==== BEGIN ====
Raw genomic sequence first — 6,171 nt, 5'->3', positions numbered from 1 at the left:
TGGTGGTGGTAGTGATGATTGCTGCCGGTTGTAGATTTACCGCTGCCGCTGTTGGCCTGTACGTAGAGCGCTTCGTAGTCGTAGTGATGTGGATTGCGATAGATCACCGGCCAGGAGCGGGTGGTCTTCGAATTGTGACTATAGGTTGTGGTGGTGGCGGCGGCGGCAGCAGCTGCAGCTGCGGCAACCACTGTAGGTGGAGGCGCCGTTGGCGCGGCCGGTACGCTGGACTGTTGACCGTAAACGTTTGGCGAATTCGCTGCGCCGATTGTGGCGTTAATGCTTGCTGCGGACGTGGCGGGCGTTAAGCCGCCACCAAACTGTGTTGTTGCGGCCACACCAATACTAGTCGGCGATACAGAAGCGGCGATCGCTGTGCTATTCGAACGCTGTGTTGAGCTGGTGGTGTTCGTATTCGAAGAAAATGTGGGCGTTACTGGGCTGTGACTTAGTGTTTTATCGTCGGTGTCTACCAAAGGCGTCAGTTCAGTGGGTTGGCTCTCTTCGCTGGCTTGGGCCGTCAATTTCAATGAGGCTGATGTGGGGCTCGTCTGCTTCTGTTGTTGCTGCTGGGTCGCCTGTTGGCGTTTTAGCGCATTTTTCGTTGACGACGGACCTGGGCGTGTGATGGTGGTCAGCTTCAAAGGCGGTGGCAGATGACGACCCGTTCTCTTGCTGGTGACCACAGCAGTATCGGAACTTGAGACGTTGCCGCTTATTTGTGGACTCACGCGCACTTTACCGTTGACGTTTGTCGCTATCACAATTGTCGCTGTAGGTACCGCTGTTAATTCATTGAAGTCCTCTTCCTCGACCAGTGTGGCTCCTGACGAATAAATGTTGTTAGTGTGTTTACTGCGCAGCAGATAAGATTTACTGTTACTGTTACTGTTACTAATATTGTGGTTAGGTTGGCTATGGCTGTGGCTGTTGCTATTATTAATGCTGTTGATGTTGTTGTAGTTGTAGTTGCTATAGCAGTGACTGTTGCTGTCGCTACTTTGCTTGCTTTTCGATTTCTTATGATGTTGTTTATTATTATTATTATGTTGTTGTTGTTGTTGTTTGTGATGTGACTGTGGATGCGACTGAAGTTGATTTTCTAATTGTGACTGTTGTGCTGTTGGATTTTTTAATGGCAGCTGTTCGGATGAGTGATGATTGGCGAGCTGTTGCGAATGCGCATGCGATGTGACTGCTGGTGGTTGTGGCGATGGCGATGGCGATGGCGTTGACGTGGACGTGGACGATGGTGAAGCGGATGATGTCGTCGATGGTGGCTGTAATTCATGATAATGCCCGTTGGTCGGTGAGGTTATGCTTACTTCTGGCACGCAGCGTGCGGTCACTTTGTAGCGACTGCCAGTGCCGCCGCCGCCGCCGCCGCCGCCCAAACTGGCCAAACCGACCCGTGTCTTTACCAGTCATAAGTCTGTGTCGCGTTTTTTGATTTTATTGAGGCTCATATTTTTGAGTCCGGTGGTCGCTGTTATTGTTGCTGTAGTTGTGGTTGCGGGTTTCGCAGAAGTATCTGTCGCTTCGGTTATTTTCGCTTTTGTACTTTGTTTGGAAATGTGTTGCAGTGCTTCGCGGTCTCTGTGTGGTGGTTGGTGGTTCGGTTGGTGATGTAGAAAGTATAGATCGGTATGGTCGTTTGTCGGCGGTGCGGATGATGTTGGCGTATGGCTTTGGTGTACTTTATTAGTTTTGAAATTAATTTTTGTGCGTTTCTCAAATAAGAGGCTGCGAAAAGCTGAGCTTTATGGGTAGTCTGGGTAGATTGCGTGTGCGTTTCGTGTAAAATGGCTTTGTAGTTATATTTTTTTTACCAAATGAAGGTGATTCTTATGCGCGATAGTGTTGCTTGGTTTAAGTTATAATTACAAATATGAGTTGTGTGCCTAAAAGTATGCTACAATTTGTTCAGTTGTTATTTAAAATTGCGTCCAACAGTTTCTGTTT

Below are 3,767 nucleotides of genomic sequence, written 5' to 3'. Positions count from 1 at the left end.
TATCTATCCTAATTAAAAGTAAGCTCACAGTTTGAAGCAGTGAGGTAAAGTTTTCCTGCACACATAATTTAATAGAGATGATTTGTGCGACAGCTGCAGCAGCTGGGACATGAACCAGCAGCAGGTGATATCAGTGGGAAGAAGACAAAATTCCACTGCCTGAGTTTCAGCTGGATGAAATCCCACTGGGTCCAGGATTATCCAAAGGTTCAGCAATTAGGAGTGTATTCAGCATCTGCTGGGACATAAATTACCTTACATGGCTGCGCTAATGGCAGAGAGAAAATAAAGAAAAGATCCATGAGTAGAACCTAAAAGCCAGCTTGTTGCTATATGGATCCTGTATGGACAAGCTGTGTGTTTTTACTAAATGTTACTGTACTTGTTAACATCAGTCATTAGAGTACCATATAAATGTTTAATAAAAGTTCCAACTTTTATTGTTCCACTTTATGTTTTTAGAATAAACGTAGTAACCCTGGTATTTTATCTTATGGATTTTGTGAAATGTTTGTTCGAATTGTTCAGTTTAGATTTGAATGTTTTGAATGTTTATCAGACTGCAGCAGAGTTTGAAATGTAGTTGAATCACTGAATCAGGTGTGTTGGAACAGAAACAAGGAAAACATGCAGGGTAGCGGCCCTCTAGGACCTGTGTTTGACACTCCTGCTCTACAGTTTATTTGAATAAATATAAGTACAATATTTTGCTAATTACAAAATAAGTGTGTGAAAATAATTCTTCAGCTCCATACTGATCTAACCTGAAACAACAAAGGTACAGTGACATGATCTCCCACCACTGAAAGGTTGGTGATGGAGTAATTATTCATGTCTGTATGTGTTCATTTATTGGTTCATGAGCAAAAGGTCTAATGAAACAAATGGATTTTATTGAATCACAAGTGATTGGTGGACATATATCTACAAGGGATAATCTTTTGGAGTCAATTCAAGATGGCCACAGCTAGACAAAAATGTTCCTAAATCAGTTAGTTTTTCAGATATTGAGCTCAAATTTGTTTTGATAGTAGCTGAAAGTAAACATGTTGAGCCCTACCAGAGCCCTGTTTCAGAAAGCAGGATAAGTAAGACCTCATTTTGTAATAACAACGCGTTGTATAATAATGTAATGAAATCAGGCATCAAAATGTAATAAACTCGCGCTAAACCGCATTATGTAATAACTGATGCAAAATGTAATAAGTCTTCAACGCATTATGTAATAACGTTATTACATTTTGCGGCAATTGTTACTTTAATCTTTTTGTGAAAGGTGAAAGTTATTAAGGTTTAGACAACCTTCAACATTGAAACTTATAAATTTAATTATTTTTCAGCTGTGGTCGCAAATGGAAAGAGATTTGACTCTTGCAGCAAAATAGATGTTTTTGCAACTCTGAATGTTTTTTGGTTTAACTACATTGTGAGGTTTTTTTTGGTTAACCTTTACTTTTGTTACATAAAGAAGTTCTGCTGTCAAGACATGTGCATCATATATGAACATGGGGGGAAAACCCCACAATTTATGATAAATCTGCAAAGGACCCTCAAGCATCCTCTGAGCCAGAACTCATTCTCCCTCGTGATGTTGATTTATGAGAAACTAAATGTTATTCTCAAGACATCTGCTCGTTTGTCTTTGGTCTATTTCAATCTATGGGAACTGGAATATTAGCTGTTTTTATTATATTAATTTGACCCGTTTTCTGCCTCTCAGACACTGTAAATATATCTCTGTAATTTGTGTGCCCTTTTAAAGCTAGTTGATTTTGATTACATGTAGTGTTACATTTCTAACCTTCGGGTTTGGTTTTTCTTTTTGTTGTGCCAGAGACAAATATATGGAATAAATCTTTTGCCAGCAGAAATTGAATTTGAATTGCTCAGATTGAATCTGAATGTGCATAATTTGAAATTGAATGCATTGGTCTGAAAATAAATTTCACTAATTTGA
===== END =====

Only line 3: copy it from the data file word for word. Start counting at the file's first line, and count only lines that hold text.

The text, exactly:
Below are 3,767 nucleotides of genomic sequence, written 5' to 3'. Positions count from 1 at the left end.